Cover your ass

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Cover your ass or C.Y.A. describes activity, usually in a work-related or bureaucratic context, done by an individual to protect himself or herself from possible subsequent legal penalties or criticism. According to New York Times language expert William Safire, it describes "the bureaucratic technique of averting future policy accusations of policy error or wrongdoing by deflecting responsibility in advance".[1] It often involves diffusing responsibility for one's actions as a form of insurance against possible future negative repercussions.[1] It can denote a type of institutional risk-averse mentality which works against accountability and responsibility, often characterized by excessive paperwork and documentation,[2] which can be harmful to the institution's overall effectiveness.[3] The activity, sometimes seen as instinctive,[4] is generally unnecessary towards accomplishing the goals of the organization, but helpful to protect a particular individual's career within it, and it can be seen as a type of institutional corruption working against individual initiative.[5] In a slightly different sense, it can be used to describe rightful steps to protect oneself properly while in a difficult situation, such as what steps to take to protect oneself after being fired.[6]

Usage[edit]

The phrase cover your ass is generally viewed as a vulgar term, often replaced by the less-vulgar sounding initials C.Y.A.[1] Safire identified C.Y.A. as an anachronism in the sense that word "ass" had come to mean the whole person, with substitution of "ass" for "whole person" being an example of a synecdoche.[1] The word "ass" in the phrase is often replaced with politer versions or euphemisms, such as "cover your rear end" or "cover your butt", according to Safire.[7] The "cover your butt" has been used in different ways, such as by Minnesota health authorities urging citizens to undergo preventive colorectal exams, as a way to 'cover' themselves medically from possible future cancer.[8] In banking, officers tasked with making sure the bank follows proper regulatory procedures, called compliance officers, may realize that certain dubious transactions, such as money laundering and terrorist financing, will occur regardless of any regulatory restrictions;[9] still, to protect themselves and their banks against possible future sanctions, they may engage in C.Y.A. activity such as issuing unnecessary memos, obfuscating documents or conducting transactions discreetly, as ways to absolve themselves from possible future liability. The term is widely used in journalism. Safire explained how the term is used in bureaucracy:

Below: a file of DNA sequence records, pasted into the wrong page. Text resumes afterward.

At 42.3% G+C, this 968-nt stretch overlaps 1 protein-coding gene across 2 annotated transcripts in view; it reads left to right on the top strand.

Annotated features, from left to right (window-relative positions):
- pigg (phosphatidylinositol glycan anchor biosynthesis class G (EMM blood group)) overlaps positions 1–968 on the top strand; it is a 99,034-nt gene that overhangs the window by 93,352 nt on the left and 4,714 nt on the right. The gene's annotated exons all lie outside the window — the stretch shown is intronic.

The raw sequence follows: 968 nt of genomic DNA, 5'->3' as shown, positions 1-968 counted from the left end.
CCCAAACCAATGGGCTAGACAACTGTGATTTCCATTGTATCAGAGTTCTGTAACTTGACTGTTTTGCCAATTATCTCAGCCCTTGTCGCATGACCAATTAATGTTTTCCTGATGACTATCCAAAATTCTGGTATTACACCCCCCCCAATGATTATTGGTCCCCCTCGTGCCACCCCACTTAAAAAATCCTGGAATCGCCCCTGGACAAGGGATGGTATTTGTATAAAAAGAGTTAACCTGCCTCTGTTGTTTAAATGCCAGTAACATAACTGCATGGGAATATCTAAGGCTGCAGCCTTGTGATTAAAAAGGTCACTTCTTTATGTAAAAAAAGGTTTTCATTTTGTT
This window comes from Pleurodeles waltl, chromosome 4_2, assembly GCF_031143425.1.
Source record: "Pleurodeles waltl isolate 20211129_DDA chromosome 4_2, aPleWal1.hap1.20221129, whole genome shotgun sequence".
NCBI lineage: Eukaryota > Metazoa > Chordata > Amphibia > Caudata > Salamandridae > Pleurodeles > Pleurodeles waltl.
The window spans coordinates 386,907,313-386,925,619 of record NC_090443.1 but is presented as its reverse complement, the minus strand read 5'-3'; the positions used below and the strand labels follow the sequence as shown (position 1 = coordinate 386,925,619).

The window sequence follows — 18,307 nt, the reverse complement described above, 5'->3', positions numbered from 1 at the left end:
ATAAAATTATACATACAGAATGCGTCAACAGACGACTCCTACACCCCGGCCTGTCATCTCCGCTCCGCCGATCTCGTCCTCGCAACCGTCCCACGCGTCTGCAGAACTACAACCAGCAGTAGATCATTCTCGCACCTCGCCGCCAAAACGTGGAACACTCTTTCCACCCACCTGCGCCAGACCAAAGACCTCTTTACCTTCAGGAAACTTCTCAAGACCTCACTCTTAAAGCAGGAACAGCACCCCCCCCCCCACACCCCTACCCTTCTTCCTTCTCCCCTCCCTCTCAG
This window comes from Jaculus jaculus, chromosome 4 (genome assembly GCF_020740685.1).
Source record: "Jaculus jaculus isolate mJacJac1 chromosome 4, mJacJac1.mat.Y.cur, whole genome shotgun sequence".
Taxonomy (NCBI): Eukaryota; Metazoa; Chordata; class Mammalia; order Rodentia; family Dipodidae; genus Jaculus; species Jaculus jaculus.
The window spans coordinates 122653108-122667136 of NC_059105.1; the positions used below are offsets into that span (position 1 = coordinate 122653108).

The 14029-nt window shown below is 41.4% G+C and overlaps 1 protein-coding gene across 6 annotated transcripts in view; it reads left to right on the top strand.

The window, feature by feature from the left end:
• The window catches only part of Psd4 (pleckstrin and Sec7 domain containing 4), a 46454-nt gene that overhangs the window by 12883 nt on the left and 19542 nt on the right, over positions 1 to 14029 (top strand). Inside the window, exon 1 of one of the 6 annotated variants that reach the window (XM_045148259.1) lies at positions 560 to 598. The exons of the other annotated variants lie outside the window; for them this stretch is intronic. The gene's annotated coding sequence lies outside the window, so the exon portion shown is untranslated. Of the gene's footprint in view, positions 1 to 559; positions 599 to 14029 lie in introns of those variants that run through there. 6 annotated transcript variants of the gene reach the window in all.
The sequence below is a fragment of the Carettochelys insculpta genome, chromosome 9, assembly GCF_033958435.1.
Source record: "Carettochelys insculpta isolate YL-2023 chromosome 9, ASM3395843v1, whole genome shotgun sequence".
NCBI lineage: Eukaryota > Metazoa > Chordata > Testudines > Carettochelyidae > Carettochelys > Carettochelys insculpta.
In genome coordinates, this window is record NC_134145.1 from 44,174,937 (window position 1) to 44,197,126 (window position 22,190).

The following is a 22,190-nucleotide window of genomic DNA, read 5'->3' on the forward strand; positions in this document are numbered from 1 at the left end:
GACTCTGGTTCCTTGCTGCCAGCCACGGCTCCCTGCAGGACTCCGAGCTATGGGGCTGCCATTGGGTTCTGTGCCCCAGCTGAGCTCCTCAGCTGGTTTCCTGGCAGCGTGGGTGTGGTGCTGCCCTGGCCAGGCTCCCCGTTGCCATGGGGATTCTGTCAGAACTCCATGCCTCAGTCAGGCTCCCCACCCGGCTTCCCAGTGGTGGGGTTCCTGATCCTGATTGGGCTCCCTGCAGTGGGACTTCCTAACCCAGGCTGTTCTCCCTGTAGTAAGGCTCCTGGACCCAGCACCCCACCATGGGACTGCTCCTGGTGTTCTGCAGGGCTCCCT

A bureaucrat adept at C.Y.A. (a) likes to employ massive constructions (see MISTAKES WERE MADE) (b) follows up a meeting or phone call with a self-serving memcon -- 'memorandum of conversation' (c) routes memos to and through as many other bureaucrats as possible, thereby spreading the risk of future criticism, and (d) 'papers the file' with memoranda sometimes supporting and sometimes contradicting his or her position.

—William Safire, 2008[10]